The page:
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Cannabis provides pain relief for a range of gynaecological conditions – study

The vast majority of women reported pain relief from using medical cannabis.



Cannabis provides pain relief for gynaecological conditions

Estimated reading time: 2 minutes

Survey data shows that using cannabis may provide pain relief for a range of gynaecological conditions.

New data on cannabis and gynaecological pain has found that the vast majority of women report pain relief from medicinal use.

Researchers examined the results of a number of studies on adult women who used cannabinoids for gynaecological pain conditions, including chronic pelvic pain, vulvodynia, endometriosis and interstitial cystitis. 

According to the findings the prevalence of cannabis use ranged from 13 per cent to 27 per cent, with 61 to 96 per cent of women reporting pain relief.

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Most women ingested or inhaled cannabis and used cannabis multiple times per week, with dosages of up to 70mg of THC and 2,000mg of CBD.

The study types included were randomised controlled trials (RCTs), cohort studies, and cross-sectional studies.

All six cohort studies and one RCT, reported significant pain relief.

READ MORE: Why women in pain are turning to medical cannabis

The researchers concluded: “Survey data showed that most women reported that cannabis improved pain from numerous gynaecological conditions. Cohort studies and an RCT using PEA-combination medications reported pain reduction. 

“However, interpretation of the studies is limited due to varying cannabis formulations, delivery methods, and dosages that preclude a definitive statement about cannabis for gynaecological pain relief.”

Why does it matter?

Increasing numbers of women are turning to cannabis to manage the symptoms of gynaecological conditions, particularly those which are complex and debilitating such as endometriosis, chronic pelvic pain and vulvodynia.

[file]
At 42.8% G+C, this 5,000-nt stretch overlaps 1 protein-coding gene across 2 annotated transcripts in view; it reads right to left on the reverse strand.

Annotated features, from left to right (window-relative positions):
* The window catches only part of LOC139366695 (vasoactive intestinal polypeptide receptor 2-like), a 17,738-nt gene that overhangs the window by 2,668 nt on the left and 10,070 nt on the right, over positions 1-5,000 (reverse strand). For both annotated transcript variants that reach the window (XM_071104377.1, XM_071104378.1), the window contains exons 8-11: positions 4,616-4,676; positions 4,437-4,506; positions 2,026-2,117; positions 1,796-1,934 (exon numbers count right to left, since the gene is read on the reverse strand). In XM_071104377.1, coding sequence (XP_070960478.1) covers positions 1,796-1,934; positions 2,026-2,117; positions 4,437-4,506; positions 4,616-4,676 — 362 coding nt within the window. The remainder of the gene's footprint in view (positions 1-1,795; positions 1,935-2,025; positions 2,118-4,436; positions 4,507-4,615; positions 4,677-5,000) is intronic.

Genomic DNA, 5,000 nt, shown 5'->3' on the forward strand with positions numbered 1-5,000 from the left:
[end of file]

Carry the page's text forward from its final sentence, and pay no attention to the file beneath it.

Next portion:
These conditions are often difficult to diagnose and women may go for years without proper treatment. But even once they have that diagnosis treatment options can be limited, with many women relying on opioid painkillers.

In 2019, the NICM Health Research Institute at Western Sydney University revealed more than three quarters of Australian women with endometriosis were turning to self-management strategies, with cannabis being ranked as the most effective therapy.

There are a multitude of cannabis receptors and endocannabinoids in the uterus and female reproductive system, which could explain why cannabis affects men and women differently and why women report particular benefit from cannabis for gynaecological conditions.

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Sarah Sinclair is a respected cannabis journalist writing on subjects related to science, medicine, research, health and wellness. She is managing editor of Cannabis Health, the UK’s leading title covering medical cannabis and CBD, and sister titles, Cannabis Wealth and Psychedelic Health. Sarah has an NCTJ journalism qualification and an MA in Journalism from the University of Sunderland. Sarah has over six years experience working on newspapers, magazines and digital-first titles, the last two of which have been in the cannabis sector. She has also completed training through the Medical Cannabis Clinicians Society securing a certificate in Medical Cannabis Explained. She is a member of PLEA’s (Patient-Led Engagement for Access) advisory board, has hosted several webinars on cannabis and women's health and has moderated at industry events such as Cannabis Europa. Sarah Sinclair is the editor of Cannabis Health. Got a story? Email / Follow us on Twitter: @CannabisHNews / Instagram: @cannabishealthmag


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